Every worker deserves respect

by Pam Tinsley

An October 13, 2019 New York Times review of Steven Greenhouse’s Beaten Down, Worked Up, The Past, Present, and Future of American Labor included Greenhouse’s conviction that “all labor that helps humanity has dignity and every worker, no matter how low paid or humble, deserves respect.” I was reminded of two examples of how I’ve seen this lived out within the Church.

The first was when I first began attending our annual Diocesan Convention many years ago, and retired Bishop Sandy Hampton always urged us to tip the hotel employees generously. He reminded us that these employees often had to commute long distances due to the high cost of living in the area where the convention took place, yet they were paid but a paltry minimum wage. They worked hard to ensure that our stay was comfortable and our needs addressed, and their presence often went unnoticed and underappreciated. When Bishop Hampton moved from our diocese, our own Bishop Greg Rickel continued the call for generous giving to thank hotel employees. Both bishops taught me a lot about the importance of generous gratuities – signs of gratitude – for the work others perform for us.

Then last year I attended a conference that took recognition of hotel employees a step further. At the end of the conference, the emcee invited to the platform all of the staff who had served us in the conference room. He reminded us that these individuals had cared for us throughout the conference. They had served our meals, removed our empty plates, noticed when our water pitchers needed to be refilled. And they did so without drawing attention to themselves. It was easy for us to miss their actions. It was easy for us to not see them at all. For that reason, the emcee felt that it was all the more necessary that we see their faces and collectively honor them for their hard work.

Both of these are examples of ways we respect the personal dignity of others and the dignity of their work. After all, not only does our work matter to God, but so, too, does how we treat one another.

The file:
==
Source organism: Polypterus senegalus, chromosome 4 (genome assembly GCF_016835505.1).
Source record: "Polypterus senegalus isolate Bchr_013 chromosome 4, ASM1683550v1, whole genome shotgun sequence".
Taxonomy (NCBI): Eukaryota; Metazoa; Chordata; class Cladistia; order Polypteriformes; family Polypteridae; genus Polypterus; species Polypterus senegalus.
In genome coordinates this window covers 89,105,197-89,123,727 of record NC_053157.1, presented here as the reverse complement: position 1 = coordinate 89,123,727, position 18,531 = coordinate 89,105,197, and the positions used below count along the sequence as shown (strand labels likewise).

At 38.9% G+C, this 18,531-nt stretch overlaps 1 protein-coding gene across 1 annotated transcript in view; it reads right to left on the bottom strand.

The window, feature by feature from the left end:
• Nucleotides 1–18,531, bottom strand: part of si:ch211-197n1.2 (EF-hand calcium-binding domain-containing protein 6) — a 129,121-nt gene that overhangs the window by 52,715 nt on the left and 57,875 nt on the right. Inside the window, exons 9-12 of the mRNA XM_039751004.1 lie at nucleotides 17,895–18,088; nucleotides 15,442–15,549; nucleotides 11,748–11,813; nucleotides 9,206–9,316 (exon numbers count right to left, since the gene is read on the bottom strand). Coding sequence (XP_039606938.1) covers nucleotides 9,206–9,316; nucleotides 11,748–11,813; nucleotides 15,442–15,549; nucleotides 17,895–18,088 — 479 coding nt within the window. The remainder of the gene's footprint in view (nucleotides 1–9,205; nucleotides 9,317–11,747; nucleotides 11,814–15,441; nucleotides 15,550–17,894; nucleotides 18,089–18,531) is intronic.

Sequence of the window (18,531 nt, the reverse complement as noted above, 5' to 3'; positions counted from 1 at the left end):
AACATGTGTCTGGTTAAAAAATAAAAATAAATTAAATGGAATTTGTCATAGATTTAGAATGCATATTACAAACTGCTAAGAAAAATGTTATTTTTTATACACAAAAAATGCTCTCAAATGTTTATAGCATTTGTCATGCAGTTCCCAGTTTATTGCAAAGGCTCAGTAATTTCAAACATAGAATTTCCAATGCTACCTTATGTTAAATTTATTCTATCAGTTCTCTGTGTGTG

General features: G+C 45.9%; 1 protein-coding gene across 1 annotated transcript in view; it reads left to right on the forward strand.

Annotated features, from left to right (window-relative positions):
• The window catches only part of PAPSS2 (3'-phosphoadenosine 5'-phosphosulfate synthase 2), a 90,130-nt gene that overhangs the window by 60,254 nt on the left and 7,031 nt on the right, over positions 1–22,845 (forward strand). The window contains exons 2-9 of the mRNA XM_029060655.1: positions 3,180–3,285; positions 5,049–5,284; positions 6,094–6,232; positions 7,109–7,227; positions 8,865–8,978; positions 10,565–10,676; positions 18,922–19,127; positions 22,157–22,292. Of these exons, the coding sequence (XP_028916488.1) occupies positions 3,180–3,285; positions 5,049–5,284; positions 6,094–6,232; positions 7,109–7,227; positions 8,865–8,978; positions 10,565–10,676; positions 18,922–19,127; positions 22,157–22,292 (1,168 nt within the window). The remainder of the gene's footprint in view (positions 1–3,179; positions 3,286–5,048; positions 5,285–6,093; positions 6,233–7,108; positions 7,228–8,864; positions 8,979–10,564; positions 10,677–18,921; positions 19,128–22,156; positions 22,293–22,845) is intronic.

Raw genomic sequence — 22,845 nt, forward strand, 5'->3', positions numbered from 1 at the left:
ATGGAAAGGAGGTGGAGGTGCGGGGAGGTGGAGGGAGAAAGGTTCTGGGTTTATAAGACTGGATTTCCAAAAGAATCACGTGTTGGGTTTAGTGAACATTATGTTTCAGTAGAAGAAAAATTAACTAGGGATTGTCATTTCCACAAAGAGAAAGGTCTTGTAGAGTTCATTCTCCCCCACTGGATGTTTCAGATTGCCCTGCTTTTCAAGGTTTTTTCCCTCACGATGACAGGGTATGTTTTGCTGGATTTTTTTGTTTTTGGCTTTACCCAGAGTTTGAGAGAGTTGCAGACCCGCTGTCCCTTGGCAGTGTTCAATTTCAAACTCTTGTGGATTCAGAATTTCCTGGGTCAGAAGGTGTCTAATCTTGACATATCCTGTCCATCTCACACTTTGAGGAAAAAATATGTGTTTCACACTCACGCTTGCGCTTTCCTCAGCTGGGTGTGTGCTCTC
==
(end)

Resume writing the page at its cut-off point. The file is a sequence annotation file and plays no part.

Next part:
Equipped for what?

by Fletcher Lowe

“…that we might receive a faithful pastor who will care for your people and equip us for our ministries….”  Parish transition prayer (bold mine)

Victorinox Swiss Champ XLT Pocket Knife

The congregation which my wife and I attend is in the search process for a new rector. Every Sunday in services and hopefully privately during the week, we offer prayer for the search, a phrase from which is quoted above. It is my hope and prayer that she/he will see “equipping us for our ministries” as a top priority.  All too often rectors get caught up in their own ministry of running a parish and fail to help empower the laity in their own ministries – the every-day, daily-life ministries, in particular. After all, don’t we go to church in order to be the church?

This past Holy Week underscored that for me in a new way. On Maundy Thursday at noon the bishop led the diocesan clergy in the service of Reaffirmation of Ordination Vows. Not only did we have the servant example of Jesus in washing the disciples’ feet, but the collect spoke directly: Give your grace…to all who are called to any office and ministry…. This came as a reminder that all the Baptized are called to ministry.

At the Easter Vigil we affirmed that calling as the baptized in our daily lives as we renewed our Baptismal Vows to proclaim, seek and serve, strive….

The collect for the second Sunday of Easter puts it another way:  Grant that all who are reborn (Baptized) into the fellowship of Christ’s Body, may show forth in their lives what they profess by their faith….

The message is clear: Vocation and ministry are the province of all the Baptized, not just the clergy, that each one of us has a calling that we show forth in our lives what we profess by our faith….

As we do, our faith hits the street, our liturgy meets our life, our Sunday connects with our Monday.  That’s why the Dismissal is the most important part of our liturgy.  What else is the music and the readings and the prayers and the sermon and the bread and wine for but to equip us for our ministries beyond the church doors.

Holding tank to base camp

by Jennifer Woodruff-Tait

We’ve been having a thought-provoking series here recently on how to change your congregation’s system to produce a church where all the members know, and behave, as though they are sent on mission. (It was sparked by this post by A. Wayne Schwab, which you may want to keep close by for reference.)

Tents at the base camp, Susunia Hill, Bankura, West Bengal, at Basic Rock Climbing Course by MAK (Mountaineers Association of Krishnanagar)